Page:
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After witnessing a brutal massacre, the legendary hero Sartana is ready to do some investigating. Almost everyone in the tiny town of Indian Creek seems eager to buy up the property left behind by the murder victims, and one of them could well be behind the killings. The sheriff himself is not above suspicion, so Sartana must uncover the culprit all on his own. Written by
Jean-Marc Rocher <firstname.lastname@example.org>
The first Sartana (1968), by Gianfranco Parolini, is such a dark and brooding spaghetti western gem, that I can't help but wonder what could have happened to the rest of the Sartana entries in his, admittedly, more skillful hands.
Gianni Garko returns for the fourth time to play the titular black-clad anti-hero, after being replaced by the suave George Hilton for A Fistful of Lead. Garko is typically good as the amoral Sartana, in a plot that combines in typical Carnimeo fashion, mystery and action. After old prospector Benson is killed, several people try to get their hands on his land. Nuggets of gold, discovered in his burnt down shackle, suggest that the old prospector hit a motherlode. A corrupt banker and a Chinese saloon owner each will try to convince Benson's niece, now the sole heir of the property, that the land is nothing but acres of sand and therefore worth nothing. Sartana, as usual, is out for himself and will try to play everyone. Of course, things are not always what they seem. There are enough twists and turns to keep things adequately interesting plot-wise.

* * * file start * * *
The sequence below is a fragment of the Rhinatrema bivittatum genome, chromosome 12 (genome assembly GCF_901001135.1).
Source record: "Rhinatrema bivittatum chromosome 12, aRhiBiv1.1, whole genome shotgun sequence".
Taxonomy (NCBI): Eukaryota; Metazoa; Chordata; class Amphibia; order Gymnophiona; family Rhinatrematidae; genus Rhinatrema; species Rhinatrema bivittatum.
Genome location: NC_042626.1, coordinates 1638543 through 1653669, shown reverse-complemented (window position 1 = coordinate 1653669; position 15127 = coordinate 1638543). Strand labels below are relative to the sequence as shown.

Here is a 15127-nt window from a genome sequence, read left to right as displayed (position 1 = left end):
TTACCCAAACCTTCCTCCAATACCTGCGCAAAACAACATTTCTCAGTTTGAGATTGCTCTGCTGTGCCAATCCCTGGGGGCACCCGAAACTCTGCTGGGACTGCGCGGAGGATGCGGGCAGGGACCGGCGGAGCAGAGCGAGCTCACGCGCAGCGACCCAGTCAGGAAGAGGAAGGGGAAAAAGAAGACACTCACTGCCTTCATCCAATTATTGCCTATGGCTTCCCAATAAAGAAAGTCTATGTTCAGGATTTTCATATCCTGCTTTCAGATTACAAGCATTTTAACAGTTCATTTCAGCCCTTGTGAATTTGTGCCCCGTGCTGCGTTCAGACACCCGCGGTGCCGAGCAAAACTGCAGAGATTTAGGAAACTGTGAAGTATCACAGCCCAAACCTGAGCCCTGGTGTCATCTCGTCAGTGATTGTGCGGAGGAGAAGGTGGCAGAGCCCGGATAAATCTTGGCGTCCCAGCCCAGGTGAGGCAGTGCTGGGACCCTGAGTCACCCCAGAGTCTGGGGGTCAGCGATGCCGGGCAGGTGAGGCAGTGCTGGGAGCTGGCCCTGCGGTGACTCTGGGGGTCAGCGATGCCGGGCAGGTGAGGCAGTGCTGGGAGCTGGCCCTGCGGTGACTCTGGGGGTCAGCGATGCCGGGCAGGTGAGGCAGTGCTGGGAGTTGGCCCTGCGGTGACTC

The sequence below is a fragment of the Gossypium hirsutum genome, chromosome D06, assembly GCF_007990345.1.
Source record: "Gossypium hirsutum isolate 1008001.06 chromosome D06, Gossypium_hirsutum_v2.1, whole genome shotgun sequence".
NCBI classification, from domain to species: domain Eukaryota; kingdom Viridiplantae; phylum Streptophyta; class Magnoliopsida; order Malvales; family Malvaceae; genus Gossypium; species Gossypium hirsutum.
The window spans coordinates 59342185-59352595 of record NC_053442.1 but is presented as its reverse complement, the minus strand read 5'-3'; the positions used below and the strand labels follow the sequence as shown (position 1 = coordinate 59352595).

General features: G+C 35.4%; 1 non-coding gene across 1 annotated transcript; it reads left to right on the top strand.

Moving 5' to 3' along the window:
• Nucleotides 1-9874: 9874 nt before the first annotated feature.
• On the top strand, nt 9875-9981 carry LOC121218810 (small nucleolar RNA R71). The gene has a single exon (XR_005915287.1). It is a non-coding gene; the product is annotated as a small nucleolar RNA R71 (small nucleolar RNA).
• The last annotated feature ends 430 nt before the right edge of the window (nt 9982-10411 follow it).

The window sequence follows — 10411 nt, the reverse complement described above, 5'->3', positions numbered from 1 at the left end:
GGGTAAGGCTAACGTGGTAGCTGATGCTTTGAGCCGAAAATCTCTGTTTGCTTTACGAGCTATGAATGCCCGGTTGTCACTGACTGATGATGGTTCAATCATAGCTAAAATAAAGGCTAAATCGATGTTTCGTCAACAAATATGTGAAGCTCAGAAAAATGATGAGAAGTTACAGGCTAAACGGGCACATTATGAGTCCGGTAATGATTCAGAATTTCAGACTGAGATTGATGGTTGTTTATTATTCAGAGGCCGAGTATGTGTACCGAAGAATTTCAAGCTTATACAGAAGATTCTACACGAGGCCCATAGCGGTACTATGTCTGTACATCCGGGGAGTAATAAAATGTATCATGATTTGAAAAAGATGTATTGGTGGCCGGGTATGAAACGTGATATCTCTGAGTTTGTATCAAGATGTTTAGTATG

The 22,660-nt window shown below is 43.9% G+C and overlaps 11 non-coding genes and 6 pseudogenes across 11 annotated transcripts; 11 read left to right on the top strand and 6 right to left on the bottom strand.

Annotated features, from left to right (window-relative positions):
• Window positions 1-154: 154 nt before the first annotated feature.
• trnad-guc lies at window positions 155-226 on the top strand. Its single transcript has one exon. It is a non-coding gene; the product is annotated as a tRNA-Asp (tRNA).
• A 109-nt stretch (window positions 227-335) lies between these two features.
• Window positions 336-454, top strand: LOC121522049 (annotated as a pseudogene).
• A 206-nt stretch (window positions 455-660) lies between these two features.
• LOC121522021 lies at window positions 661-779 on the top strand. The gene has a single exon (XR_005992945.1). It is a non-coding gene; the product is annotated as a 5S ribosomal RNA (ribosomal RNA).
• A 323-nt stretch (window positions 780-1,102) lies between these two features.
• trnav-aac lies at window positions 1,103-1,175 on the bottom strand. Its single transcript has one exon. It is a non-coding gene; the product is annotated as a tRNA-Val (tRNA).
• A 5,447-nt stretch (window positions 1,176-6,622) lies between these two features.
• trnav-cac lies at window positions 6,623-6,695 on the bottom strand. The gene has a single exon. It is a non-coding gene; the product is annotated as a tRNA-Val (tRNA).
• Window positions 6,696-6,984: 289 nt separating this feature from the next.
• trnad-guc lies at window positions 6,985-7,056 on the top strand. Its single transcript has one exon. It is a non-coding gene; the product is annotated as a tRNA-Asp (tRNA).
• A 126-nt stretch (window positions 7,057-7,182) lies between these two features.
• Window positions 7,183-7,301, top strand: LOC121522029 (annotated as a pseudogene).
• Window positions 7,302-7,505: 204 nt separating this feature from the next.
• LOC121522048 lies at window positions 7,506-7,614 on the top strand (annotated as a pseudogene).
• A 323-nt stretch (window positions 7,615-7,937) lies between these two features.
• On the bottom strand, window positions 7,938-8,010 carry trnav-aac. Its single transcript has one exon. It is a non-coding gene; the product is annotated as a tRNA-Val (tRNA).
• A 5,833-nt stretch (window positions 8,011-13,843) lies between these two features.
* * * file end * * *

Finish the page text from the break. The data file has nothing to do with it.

But plot is barely the reason I love spags. It's the pure style that I look forward, those little moments of pure cinematic gold scattered in the form of stylish shootouts, off-beat characters, weird angles and close-ups, and style-wise, there isn't enough to go around here. The production seems kind of rushed, which probably was, given the low production values. With this being the 4th Sartana entry, everyone seems to be on autopilot by now, and Carnimeo just gets things over in a workmanlinke way. Which is why I wish Parolini would have worked on the sequels. Carnimeo, never an A-list name even by spaghetti standards, seems to be more of an employee instead of an artist, just getting things on budget and on schedule for the producers.
Anyhow, suffice to say there are lots of better spaghettis out there. If you're a seasoned veteran, and need a quick spaghetti fix for a Sunday afternoon, Have a Good Funeral Amigo will do just fine. Just don't expect anything mind-blowing.
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